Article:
Family-centered postnatal training and adherence to newborn care practices in district hospitals in two Indian states: A quasi-experimental intervention study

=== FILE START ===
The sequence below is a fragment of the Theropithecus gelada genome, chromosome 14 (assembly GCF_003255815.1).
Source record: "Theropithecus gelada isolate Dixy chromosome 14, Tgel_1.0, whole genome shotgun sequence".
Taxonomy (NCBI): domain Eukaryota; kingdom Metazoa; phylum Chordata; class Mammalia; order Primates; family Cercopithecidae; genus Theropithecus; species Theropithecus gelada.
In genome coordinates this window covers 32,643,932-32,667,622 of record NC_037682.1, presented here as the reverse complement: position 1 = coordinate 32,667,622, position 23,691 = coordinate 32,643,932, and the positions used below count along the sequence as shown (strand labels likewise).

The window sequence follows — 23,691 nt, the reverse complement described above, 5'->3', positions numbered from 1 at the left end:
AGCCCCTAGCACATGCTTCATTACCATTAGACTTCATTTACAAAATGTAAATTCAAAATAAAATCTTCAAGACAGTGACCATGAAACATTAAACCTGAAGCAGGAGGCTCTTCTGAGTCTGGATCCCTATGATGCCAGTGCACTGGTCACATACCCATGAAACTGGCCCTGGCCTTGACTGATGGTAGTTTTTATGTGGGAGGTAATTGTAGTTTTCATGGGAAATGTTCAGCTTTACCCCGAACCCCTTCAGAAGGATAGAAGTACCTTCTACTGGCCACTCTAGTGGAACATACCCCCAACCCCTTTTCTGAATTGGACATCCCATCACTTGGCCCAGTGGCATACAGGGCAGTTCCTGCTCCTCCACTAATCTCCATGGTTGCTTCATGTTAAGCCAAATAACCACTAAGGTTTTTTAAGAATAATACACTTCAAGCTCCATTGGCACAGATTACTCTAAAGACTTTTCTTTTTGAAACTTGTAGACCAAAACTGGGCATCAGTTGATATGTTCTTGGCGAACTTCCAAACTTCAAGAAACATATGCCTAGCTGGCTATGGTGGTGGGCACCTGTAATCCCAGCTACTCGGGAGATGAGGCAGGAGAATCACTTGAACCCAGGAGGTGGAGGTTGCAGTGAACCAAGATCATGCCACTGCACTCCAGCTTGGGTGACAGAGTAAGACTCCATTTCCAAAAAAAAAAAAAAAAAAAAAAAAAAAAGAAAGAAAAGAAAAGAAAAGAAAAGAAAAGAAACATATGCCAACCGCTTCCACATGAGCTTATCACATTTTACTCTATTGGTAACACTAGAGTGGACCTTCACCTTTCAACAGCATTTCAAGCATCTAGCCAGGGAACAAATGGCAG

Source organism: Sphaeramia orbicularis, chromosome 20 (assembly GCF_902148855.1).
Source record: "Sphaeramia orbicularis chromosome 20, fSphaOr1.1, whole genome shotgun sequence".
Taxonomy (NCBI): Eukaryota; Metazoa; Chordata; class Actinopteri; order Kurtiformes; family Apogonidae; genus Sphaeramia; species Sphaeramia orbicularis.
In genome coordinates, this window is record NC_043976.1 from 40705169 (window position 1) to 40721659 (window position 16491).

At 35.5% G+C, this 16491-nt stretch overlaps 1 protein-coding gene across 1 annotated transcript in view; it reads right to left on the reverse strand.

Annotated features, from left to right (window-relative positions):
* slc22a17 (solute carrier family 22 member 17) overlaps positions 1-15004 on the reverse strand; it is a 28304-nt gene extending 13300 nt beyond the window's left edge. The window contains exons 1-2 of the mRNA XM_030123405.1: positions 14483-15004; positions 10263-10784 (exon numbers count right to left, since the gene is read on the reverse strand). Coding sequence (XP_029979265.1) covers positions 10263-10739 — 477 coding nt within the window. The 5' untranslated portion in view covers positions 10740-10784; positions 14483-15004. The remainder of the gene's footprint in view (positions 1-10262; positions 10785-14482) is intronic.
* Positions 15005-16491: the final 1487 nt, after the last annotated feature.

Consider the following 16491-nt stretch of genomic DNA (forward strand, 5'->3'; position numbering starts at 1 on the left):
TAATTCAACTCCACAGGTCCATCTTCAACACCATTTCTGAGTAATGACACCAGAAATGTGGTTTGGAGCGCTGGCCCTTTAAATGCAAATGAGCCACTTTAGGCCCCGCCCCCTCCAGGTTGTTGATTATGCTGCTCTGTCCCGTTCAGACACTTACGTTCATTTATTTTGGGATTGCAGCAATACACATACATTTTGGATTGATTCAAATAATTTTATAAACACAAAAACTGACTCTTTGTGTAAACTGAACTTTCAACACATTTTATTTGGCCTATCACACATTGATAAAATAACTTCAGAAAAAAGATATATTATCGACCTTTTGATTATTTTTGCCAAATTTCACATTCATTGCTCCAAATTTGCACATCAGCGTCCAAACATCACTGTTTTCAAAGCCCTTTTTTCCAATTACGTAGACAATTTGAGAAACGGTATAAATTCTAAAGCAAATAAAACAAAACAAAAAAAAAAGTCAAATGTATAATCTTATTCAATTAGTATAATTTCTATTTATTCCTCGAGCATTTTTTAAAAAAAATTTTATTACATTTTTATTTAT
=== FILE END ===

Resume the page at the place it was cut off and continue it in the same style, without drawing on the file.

Background and Objectives: Globally, 2.5 million newborns die within the first month of life annually. The majority of deaths occur in low- and middle-income countries (LMICs), and many of these deaths happen at home. The study assessed if the Care Companion Program (CCP) an in-hospital, skills-based training given to families improves post-discharge maternal and neonatal health outcomes. Methods: This quasi-experimental pre-post intervention study design compared self-reported behavior and health outcomes among families before and after the CCP intervention. Intention to treat analysis included families regardless of their exposure to the intervention. Mixed effects logistic regression model, adjusted for confounders, was fit for all observations. Effects were expressed as Relative Risks (RR) with 95% Confidence Intervals (CI). Results: At 2-weeks post-delivery, telephone surveys were conducted in the pre (n = 3510) and post-intervention (n = 1474) groups from 11 district hospitals in the states of Karnataka and Punjab. The practice of dry cord care improved significantly by 4%, (RR = 1.04, 95%CI [1.04,1.06]) and skin to skin care by 78% (RR=1.78, 95%CI [1.37,2.27]) in the post-intervention group as compared to pre-intervention group. Furthermore, newborn complications reduced by 16% (RR=0.84, 95%CI [0.76,0.91]), mother complications by 12% (RR=0.88, 95%CI [0.79,0.97]) and newborn readmissions by 56% (RR=0.44, 95%CI [0.31,0.61]). Outpatient visits increased by 27% (RR=1.27, 95%CI [1.10,1.46]). However, outcomes of breastfeeding, mothers diet, hand-hygiene, and process indicator of being instructed on warning signs were not different. Conclusion: Postnatal care should incorporate pre-discharge multi-pronged training of families to improve essential maternal and newborn care practices. The CCP model runs on a public-private partnership and is integrated into existing health systems. Our findings demonstrate that it is possible to improve outcomes through a family-centered approach in India. The CCP model can be integrated into formalised hospital processes to relieve overburdened healthcare systems in LMIC settings.